Rule 56 also allows a court to grant summary judgment on part of a claim or defense, known as partial summary judgment. See Fed.R.Civ.P. 56(a) (“A party may move for summary judgment, identifying each claim or defense-or the part of each claim or defense-on which summary judgment is sought.”); see also Allstate Ins. Co. v. Madan, 889 F.Supp. 374, 378-79 (C.D. Cal. 1995). The standard that applies to a motion for partial summary judgment is the same as that which applies to a motion for summary judgment. See Fed.R.Civ.P. 56(a); State of Cal. ex rel. Cal. Dep't of Toxic Substances Control v. Campbell, 138 F.3d 772, 780 (9th Cir. 1998) (applying the summary judgment standard to motion for summary adjudication).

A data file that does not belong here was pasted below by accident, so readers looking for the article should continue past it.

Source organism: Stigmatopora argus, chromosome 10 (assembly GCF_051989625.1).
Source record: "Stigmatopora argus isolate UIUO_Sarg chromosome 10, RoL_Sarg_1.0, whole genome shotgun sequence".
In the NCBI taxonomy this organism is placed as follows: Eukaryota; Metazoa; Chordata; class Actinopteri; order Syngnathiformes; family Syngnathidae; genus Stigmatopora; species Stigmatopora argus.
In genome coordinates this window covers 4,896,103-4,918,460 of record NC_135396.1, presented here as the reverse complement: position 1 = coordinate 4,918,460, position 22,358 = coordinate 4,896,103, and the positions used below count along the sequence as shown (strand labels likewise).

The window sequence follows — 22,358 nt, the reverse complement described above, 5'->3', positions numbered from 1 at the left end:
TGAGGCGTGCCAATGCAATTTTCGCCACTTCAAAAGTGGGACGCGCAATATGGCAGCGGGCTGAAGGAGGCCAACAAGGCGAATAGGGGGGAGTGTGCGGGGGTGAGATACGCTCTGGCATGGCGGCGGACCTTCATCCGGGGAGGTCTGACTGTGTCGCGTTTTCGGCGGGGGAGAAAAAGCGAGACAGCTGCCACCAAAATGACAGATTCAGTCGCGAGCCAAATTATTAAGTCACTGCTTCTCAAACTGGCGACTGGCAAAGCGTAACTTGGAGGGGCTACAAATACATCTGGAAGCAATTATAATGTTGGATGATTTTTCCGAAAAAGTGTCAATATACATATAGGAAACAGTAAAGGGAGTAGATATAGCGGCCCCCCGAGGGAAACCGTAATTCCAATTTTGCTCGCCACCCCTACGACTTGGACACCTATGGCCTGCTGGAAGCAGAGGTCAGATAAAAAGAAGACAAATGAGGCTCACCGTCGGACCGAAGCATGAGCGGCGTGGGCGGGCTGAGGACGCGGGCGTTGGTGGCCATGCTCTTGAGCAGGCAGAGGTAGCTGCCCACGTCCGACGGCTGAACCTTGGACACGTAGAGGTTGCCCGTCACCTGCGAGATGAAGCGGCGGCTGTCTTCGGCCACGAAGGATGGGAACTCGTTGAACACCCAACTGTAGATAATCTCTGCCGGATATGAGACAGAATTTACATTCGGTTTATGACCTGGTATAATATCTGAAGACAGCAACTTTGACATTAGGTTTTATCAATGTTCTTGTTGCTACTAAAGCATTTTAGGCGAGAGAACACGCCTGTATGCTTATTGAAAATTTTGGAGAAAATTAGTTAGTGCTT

In a summary judgment motion, the moving party always bears the initial responsibility of informing the court of the basis for the motion and identifying the portions in the record “which it believes demonstrate the absence of a genuine issue of material fact.” Celotex, 477 U.S. at 323. “However, if the nonmoving party bears the burden of proof on an issue at trial, the moving party need not produce affirmative evidence of an absence of fact to satisfy its burden.” In re Brazier Forest Prods. Inc., 921 F.2d 221, 223 (9th Cir. 1990). If the moving party meets its initial responsibility, the burden then shifts to the opposing party to establish that a genuine issue as to any material fact actually does exist. Matsushita Elec. Indus. Co. v. Zenith Radio Corp., 475 U.S. 574, 586-87 (1986); First Nat'l Bank v. Cities Serv. Co., 391 U.S. 253, 288-89 (1968).